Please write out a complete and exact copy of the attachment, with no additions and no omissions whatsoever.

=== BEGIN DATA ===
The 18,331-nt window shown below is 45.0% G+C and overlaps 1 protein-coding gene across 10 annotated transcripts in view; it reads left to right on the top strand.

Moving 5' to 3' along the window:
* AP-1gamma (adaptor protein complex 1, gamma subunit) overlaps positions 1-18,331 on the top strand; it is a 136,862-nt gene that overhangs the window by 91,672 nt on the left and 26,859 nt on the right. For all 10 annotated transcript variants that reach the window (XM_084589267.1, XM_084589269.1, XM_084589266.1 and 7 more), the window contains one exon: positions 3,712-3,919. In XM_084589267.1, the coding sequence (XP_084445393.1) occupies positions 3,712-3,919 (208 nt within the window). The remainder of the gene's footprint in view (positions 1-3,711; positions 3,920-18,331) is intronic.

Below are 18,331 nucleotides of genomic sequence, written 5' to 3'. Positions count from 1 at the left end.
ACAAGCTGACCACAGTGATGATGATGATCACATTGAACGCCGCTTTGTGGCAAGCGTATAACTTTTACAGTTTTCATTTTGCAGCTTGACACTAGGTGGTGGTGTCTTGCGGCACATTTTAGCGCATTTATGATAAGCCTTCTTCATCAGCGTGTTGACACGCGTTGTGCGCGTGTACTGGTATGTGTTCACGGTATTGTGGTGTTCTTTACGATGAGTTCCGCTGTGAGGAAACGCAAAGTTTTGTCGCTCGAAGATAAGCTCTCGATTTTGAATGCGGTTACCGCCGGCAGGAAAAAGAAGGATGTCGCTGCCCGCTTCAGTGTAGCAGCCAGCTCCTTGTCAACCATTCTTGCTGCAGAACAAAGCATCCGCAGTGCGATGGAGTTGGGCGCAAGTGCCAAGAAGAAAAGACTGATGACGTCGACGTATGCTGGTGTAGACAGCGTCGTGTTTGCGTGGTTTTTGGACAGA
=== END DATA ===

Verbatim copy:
The 18,331-nt window shown below is 45.0% G+C and overlaps 1 protein-coding gene across 10 annotated transcripts in view; it reads left to right on the top strand.

Moving 5' to 3' along the window:
* AP-1gamma (adaptor protein complex 1, gamma subunit) overlaps positions 1-18,331 on the top strand; it is a 136,862-nt gene that overhangs the window by 91,672 nt on the left and 26,859 nt on the right. For all 10 annotated transcript variants that reach the window (XM_084589267.1, XM_084589269.1, XM_084589266.1 and 7 more), the window contains one exon: positions 3,712-3,919. In XM_084589267.1, the coding sequence (XP_084445393.1) occupies positions 3,712-3,919 (208 nt within the window). The remainder of the gene's footprint in view (positions 1-3,711; positions 3,920-18,331) is intronic.

Below are 18,331 nucleotides of genomic sequence, written 5' to 3'. Positions count from 1 at the left end.
ACAAGCTGACCACAGTGATGATGATGATCACATTGAACGCCGCTTTGTGGCAAGCGTATAACTTTTACAGTTTTCATTTTGCAGCTTGACACTAGGTGGTGGTGTCTTGCGGCACATTTTAGCGCATTTATGATAAGCCTTCTTCATCAGCGTGTTGACACGCGTTGTGCGCGTGTACTGGTATGTGTTCACGGTATTGTGGTGTTCTTTACGATGAGTTCCGCTGTGAGGAAACGCAAAGTTTTGTCGCTCGAAGATAAGCTCTCGATTTTGAATGCGGTTACCGCCGGCAGGAAAAAGAAGGATGTCGCTGCCCGCTTCAGTGTAGCAGCCAGCTCCTTGTCAACCATTCTTGCTGCAGAACAAAGCATCCGCAGTGCGATGGAGTTGGGCGCAAGTGCCAAGAAGAAAAGACTGATGACGTCGACGTATGCTGGTGTAGACAGCGTCGTGTTTGCGTGGTTTTTGGACAGA